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What We Talk About When We Talk About Books

The History and Future of Reading

Leah Price

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Hardback

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Little, Brown and Company
29 October 2019
Around 2000, people began to believe that books were on verge of extinction. Their obsolescence, in turn, was expected to doom the habits of mind that longform print had once prompted: the capacity to follow a demanding idea from start to finish, to look beyond the day's news, or even just to be alone. The death of the book is an anxiety that has spawned a thousand jeremiads about the dumbing down of American culture, the ever-shorter attention spans of our children, the collapse of civilized discourse.

All of these anxieties rely on the idea of a golden age, when children and adults alike sat quietly for long stretches reading edifying literature that improved our minds and souls. A booklover by temperament as much as profession, literature professor Leah Price wanted to believe that. But as a historian of the book, searching out the traces of long-dead readers through their marginalia and their unbroken spines, she began to wonder if our current digital discontents were stirring up nostalgia for a past that had never existed.

When you look at old books, what do you find? A few well-greased pagespreads limply scattered among hundreds that remained spotlessly crisp; essays stained with beer from reading aloud at the pub; novels crumpled from being hidden in a pocket. From the eighteenth-century dawn of mass literacy to the Cold-War-era triumph of the paperback, few books were read cover-to-cover, meditatively, in silence. We have been shocked - shocked!

--by data from Kindle that shows that most readers start books but rarely finish them, or skip large sections in between. But it has always been so. And in fact, for much of history, deep reading was strongly discouraged. Doctors and clergymen warned that print could addict, distract, or corrupt--not the ideas it contained, but the very experience of running one's eyes over a page. Over the centuries, children and women especially were repeatedly warned not to spend too much time reading, lest it excite their minds and distract them from other, more edifying tasks.

Impatient with untempered book worship, Price emphasizes the continuities between past and present reading practices, and dispels the myth of the Golden Age of Print on multiple fronts. An anti-nostalgic examination of the past, present and future of reading, WHAT WE TALK ABOUT WHEN WE TALK ABOUT BOOKS will fascinate bibliophiles and readers of all stripes.
By:   Leah Price
Imprint:   Little, Brown and Company
Country of Publication:   United States
Dimensions:   Height: 212mm,  Width: 142mm,  Spine: 28mm
Weight:   338g
ISBN:   9780465042685
ISBN 10:   0465042686
Pages:   224
Publication Date:   29 October 2019
Audience:   General/trade ,  ELT Advanced
Format:   Hardback
Publisher's Status:   Active

Leah Price has taught English at Cambridge University, Harvard University, and Rutgers University, where from fall 2019 onward she will be founding director of the Rutgers Book Initiative. She is the author How to Do Things with Books in Victorian Britain and the editor of Unpacking My Library.

Reviews for What We Talk About When We Talk About Books: The History and Future of Reading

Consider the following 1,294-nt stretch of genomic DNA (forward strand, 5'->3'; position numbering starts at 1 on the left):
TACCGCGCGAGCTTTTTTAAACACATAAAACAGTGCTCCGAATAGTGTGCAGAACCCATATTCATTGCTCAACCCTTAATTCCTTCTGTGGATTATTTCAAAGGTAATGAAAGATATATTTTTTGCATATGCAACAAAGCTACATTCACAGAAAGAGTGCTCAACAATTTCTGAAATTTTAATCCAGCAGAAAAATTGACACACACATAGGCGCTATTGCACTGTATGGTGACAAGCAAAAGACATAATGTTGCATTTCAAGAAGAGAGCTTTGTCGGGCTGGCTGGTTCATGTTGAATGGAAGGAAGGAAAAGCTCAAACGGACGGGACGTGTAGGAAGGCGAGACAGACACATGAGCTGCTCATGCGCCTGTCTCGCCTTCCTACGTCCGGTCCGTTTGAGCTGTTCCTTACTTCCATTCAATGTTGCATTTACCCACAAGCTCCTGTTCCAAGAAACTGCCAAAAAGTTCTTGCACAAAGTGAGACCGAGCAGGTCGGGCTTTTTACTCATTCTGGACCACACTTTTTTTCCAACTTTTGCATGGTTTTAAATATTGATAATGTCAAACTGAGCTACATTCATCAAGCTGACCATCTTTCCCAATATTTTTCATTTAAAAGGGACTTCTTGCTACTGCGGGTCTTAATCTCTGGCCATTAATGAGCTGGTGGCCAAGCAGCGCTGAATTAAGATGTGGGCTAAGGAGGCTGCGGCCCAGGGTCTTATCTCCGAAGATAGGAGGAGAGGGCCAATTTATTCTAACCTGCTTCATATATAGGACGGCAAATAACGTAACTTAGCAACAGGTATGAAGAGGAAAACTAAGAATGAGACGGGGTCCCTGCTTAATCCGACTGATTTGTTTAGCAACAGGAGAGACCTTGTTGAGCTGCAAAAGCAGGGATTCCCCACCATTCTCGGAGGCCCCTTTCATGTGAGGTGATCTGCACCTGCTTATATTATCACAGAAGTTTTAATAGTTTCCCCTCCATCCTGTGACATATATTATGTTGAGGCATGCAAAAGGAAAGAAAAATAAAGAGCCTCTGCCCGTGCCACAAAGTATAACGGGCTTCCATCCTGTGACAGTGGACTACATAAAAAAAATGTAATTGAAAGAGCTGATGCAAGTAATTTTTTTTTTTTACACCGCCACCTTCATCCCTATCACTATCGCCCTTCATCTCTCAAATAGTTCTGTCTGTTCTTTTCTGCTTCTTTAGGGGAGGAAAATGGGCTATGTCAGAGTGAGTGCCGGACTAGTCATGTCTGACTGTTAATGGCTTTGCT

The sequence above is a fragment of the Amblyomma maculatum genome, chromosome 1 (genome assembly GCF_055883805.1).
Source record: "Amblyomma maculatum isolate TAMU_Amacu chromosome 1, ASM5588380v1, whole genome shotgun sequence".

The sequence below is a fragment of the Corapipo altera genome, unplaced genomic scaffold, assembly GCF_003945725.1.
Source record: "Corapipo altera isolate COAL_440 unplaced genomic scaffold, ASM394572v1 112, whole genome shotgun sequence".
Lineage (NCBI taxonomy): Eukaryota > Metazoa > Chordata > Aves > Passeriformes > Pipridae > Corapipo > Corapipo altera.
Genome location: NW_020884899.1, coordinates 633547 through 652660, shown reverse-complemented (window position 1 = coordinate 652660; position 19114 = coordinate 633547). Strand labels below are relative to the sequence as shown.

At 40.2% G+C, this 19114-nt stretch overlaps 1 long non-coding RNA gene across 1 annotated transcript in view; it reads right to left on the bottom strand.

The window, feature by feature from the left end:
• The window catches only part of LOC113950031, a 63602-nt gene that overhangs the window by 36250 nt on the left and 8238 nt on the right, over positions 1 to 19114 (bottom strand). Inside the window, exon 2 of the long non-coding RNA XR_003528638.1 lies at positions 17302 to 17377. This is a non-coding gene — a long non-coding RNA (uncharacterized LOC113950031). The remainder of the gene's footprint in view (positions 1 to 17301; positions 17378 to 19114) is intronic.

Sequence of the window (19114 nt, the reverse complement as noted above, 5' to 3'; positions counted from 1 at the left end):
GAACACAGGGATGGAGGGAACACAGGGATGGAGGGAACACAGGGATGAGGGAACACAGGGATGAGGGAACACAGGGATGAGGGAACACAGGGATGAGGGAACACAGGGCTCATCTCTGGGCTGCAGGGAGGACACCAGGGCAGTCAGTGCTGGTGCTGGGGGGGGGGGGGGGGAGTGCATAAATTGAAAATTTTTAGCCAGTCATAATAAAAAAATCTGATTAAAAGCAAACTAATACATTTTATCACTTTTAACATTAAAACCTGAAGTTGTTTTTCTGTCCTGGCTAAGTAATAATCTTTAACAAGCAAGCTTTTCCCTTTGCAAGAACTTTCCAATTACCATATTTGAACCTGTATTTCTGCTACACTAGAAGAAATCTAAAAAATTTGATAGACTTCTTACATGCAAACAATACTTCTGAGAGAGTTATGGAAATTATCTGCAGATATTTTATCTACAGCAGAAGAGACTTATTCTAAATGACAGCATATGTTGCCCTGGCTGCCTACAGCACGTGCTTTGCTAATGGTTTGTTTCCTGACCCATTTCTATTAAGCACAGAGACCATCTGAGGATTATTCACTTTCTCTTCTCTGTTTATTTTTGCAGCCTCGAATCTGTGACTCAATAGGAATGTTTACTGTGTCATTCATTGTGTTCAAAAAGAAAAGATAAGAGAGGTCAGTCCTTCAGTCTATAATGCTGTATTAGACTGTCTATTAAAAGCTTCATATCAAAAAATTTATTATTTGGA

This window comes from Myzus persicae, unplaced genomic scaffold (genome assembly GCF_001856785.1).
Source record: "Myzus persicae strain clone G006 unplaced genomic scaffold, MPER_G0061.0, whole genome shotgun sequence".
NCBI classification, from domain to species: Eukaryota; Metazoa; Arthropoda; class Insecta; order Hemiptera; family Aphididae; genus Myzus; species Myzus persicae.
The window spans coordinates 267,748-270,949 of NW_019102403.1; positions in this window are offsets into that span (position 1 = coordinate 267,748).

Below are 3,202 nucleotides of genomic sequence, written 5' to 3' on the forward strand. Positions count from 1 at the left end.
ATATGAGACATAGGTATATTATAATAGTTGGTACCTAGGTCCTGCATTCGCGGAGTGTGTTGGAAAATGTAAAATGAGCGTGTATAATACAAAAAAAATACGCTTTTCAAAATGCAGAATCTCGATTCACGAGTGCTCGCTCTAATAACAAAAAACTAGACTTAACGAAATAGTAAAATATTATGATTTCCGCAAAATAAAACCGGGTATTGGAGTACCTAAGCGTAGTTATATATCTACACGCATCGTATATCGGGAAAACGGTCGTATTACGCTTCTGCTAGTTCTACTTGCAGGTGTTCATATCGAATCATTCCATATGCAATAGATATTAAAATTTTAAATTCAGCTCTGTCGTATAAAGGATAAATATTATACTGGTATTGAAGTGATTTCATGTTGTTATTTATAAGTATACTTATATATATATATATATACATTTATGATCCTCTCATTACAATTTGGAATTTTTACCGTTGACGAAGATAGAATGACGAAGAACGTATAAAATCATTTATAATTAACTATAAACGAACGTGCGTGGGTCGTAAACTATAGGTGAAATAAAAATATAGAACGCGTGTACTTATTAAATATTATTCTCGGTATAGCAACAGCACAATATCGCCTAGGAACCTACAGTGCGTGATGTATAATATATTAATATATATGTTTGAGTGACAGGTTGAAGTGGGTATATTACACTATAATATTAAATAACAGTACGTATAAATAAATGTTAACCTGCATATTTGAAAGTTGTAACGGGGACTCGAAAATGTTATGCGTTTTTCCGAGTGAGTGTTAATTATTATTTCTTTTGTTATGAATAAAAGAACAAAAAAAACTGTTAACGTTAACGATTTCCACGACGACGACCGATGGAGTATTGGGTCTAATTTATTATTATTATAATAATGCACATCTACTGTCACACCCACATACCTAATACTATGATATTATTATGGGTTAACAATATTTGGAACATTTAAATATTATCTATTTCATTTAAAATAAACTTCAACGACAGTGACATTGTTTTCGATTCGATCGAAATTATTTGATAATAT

Pithy and compact...[Price is] an engagingly breezy writer with a real talent for a clever phrase, and she wears her expansive learning lightly. --Pittsburgh Post-Gazette Price is one of the most interesting and provocative writers on books of her generation...[She] doesn't so much build arguments as allow ideas to explode on the page, detonating chain reactions as she goes. What We Talk About When We Talk About Books not only does its talking in original ways but also makes us think intensely about what books are. --Literary Review A witty, tonic rebuttal to the latest round of doomsday prognostications about the fate of literature. --Wall Street Journal A deeply researched and deeply fun-to-read reassurance that there is still hope for books-and that there always has been. --Shelf Awareness Price's book-unlike other examples of what she calls 'autobibliography'-is funny and hopeful, rather than dour and pious...What We Talk About When We Talk About Books is an enjoyable tour, full of surprising byways into historical arcana. --Jennifer Szalai, New York Times Eye-opening and filled with delightful nuggets of truth, What We Talk About When We Talk About Books offers no nostalgia for a more tranquil reading past but rather a hopeful glimpse into an essential reading future. --BookPage [Price] is not an elegist for print: her extraordinary grasp of every development in book history, from incunabula to beach reads, monasteries to bookmobiles, suggests that a love of printed matter need not be a form of nostalgia...Her radiant descriptions of the physical properties of books, the forensic traces-from smudges to candle wax-of earlier bodies holding them, immediately sent me to the Internet... --Dan Chiasson, New Yorker Price's premise, that there truly was no golden age of reading that we should be trying to get back to, is presented with humor and charm...Those still worried that technology has spoiled their attention span shouldn't be. --Booklist Price combines a lighthearted romp through literary history with a serious intent: to argue that the rise of e-texts is not the radical change often claimed...Provides welcome comfort that the beloved book is in good shape, regardless of the form it ultimately takes. --Publishers Weekly Predictions of the death of the book weren't only greatly exaggerated; as Leah Price notes in What We Talk About When We Talk About Books, they were old news. The book has survived numerous death sentences in the past, and this time, as before, it's been the occasion to reinvent old practices of reading. What the Victorians called furniture books continue to adorn coffee tables and the Ikea shelves widened to accommodate them. People still hold books in their laps on couches and in coaches (enjoying the library atmosphere of Amtrak quiet cars). Self-help books have their roots the bibliotherapy proposed a century ago. It is still a very bookish world that we inhabit, and I know of no guide to it more witty and engaging than Leah Price, whose insights, erudition, and apercus had me dog-earing every other page. --Geoff Nunberg, resident linguist, NPR's Fresh Air Books are not dead. That's the good news in this set of bookish essays...Readers who enjoy books about books will find much to like here. --Kirkus A dizzying, myth-busting history of reading. Upends a whole toolbox of old saws about readers' habits. --Keith Houston, author of The Book: A Cover-to-Cover Exploration of the Most Powerful Object of Our Time At once authoritative and accessible, Price's account busts many myths about both the past and the future of reading. Long may it keep us talking about books! --William H. Sherman, Director, Warburg Institute, University of London As entertaining as it is insightful, What We Talk About When We Talk About Books is part history, part social commentary, part memoir, and fully engaging. Leah Price pithily assesses the uses of books past and present, and upends assumptions about the future of books in a digital age. Her contagious delight in books makes this book a delight. --Maya Jasanoff, author of The Dawn Watch: Joseph Conrad in a Global World Leah Price's radiantly intelligent book makes us rethink and re-view the endlessly alive, endlessly shape-shifting and self-reinventing activity that is reading. Its cracking readability -- when was the last time you had to disable the wifi for a book on books? -- should not disguise how cogently and coherently it is argued, and the depth of learning with which its arguments are meticulously substantiated. It is also profoundly witty, funny, and beautifully written (when was the last time you thought that about a book on books?). You emerge, after turning the last page, a smarter, better informed, joyous person. --Neel Mukherjee, Man Booker Prize-finalist author of The Lives of Others and A State of Freedom No one writes about books-and their bookness-with anything close to the daunting curiosity and dazzling acuity of the inimitable Leah Price. What We Talk About When We Talk About Books is a rags to paper to Amazon Kindle bookshelf of delight and instruction, as entertaining as it is illuminating. --Jill Lepore, author of These Truths: A History of the United States